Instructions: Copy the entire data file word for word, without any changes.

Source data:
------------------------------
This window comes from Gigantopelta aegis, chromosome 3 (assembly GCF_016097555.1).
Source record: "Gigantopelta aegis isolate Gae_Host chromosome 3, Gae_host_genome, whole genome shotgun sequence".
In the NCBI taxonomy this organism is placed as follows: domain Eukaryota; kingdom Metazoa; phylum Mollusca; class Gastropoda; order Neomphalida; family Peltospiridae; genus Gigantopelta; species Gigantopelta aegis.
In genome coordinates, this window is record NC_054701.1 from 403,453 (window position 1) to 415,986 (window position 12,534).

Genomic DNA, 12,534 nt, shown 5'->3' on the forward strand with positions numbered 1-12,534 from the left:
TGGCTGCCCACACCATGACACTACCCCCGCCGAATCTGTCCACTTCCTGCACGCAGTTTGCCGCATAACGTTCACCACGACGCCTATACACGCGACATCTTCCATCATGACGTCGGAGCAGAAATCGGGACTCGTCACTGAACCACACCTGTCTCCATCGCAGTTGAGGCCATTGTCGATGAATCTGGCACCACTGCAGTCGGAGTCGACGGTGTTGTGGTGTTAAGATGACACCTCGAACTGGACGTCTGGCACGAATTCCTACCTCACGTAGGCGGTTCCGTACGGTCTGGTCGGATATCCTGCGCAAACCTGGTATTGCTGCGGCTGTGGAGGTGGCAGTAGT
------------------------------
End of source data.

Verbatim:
This window comes from Gigantopelta aegis, chromosome 3 (assembly GCF_016097555.1).
Source record: "Gigantopelta aegis isolate Gae_Host chromosome 3, Gae_host_genome, whole genome shotgun sequence".
In the NCBI taxonomy this organism is placed as follows: domain Eukaryota; kingdom Metazoa; phylum Mollusca; class Gastropoda; order Neomphalida; family Peltospiridae; genus Gigantopelta; species Gigantopelta aegis.
In genome coordinates, this window is record NC_054701.1 from 403,453 (window position 1) to 415,986 (window position 12,534).

Genomic DNA, 12,534 nt, shown 5'->3' on the forward strand with positions numbered 1-12,534 from the left:
TGGCTGCCCACACCATGACACTACCCCCGCCGAATCTGTCCACTTCCTGCACGCAGTTTGCCGCATAACGTTCACCACGACGCCTATACACGCGACATCTTCCATCATGACGTCGGAGCAGAAATCGGGACTCGTCACTGAACCACACCTGTCTCCATCGCAGTTGAGGCCATTGTCGATGAATCTGGCACCACTGCAGTCGGAGTCGACGGTGTTGTGGTGTTAAGATGACACCTCGAACTGGACGTCTGGCACGAATTCCTACCTCACGTAGGCGGTTCCGTACGGTCTGGTCGGATATCCTGCGCAAACCTGGTATTGCTGCGGCTGTGGAGGTGGCAGTAGT